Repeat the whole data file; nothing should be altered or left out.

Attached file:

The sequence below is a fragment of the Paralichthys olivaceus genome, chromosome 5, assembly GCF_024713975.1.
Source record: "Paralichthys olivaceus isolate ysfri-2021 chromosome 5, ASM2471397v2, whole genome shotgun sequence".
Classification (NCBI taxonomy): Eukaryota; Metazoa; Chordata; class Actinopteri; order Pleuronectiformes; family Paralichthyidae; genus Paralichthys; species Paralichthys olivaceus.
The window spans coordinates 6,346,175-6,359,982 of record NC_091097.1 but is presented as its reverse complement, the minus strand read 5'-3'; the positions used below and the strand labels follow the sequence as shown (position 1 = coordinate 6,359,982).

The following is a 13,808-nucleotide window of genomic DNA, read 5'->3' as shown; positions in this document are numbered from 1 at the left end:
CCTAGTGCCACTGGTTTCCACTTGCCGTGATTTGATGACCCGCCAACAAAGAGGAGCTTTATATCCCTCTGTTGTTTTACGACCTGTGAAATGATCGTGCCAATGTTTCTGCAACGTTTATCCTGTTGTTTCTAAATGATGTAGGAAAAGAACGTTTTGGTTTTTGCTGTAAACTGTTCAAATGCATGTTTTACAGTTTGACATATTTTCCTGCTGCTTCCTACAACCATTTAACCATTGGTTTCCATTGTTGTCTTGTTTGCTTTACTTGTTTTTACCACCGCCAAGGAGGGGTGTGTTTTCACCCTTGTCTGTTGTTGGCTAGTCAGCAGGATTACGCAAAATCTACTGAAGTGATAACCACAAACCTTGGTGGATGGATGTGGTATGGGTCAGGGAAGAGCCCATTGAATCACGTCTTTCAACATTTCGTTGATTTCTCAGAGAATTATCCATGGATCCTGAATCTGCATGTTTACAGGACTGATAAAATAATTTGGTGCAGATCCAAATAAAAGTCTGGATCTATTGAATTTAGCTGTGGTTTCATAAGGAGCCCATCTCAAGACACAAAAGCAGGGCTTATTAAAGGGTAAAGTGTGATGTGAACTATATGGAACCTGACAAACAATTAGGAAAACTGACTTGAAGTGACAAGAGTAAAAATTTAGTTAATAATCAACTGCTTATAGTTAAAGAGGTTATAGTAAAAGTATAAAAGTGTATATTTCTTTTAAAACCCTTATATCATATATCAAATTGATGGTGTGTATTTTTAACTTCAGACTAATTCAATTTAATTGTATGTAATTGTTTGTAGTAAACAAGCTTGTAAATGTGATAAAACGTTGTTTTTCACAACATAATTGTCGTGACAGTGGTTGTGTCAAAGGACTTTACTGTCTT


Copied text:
The sequence below is a fragment of the Paralichthys olivaceus genome, chromosome 5, assembly GCF_024713975.1.
Source record: "Paralichthys olivaceus isolate ysfri-2021 chromosome 5, ASM2471397v2, whole genome shotgun sequence".
Classification (NCBI taxonomy): Eukaryota; Metazoa; Chordata; class Actinopteri; order Pleuronectiformes; family Paralichthyidae; genus Paralichthys; species Paralichthys olivaceus.
The window spans coordinates 6,346,175-6,359,982 of record NC_091097.1 but is presented as its reverse complement, the minus strand read 5'-3'; the positions used below and the strand labels follow the sequence as shown (position 1 = coordinate 6,359,982).

The following is a 13,808-nucleotide window of genomic DNA, read 5'->3' as shown; positions in this document are numbered from 1 at the left end:
CCTAGTGCCACTGGTTTCCACTTGCCGTGATTTGATGACCCGCCAACAAAGAGGAGCTTTATATCCCTCTGTTGTTTTACGACCTGTGAAATGATCGTGCCAATGTTTCTGCAACGTTTATCCTGTTGTTTCTAAATGATGTAGGAAAAGAACGTTTTGGTTTTTGCTGTAAACTGTTCAAATGCATGTTTTACAGTTTGACATATTTTCCTGCTGCTTCCTACAACCATTTAACCATTGGTTTCCATTGTTGTCTTGTTTGCTTTACTTGTTTTTACCACCGCCAAGGAGGGGTGTGTTTTCACCCTTGTCTGTTGTTGGCTAGTCAGCAGGATTACGCAAAATCTACTGAAGTGATAACCACAAACCTTGGTGGATGGATGTGGTATGGGTCAGGGAAGAGCCCATTGAATCACGTCTTTCAACATTTCGTTGATTTCTCAGAGAATTATCCATGGATCCTGAATCTGCATGTTTACAGGACTGATAAAATAATTTGGTGCAGATCCAAATAAAAGTCTGGATCTATTGAATTTAGCTGTGGTTTCATAAGGAGCCCATCTCAAGACACAAAAGCAGGGCTTATTAAAGGGTAAAGTGTGATGTGAACTATATGGAACCTGACAAACAATTAGGAAAACTGACTTGAAGTGACAAGAGTAAAAATTTAGTTAATAATCAACTGCTTATAGTTAAAGAGGTTATAGTAAAAGTATAAAAGTGTATATTTCTTTTAAAACCCTTATATCATATATCAAATTGATGGTGTGTATTTTTAACTTCAGACTAATTCAATTTAATTGTATGTAATTGTTTGTAGTAAACAAGCTTGTAAATGTGATAAAACGTTGTTTTTCACAACATAATTGTCGTGACAGTGGTTGTGTCAAAGGACTTTACTGTCTT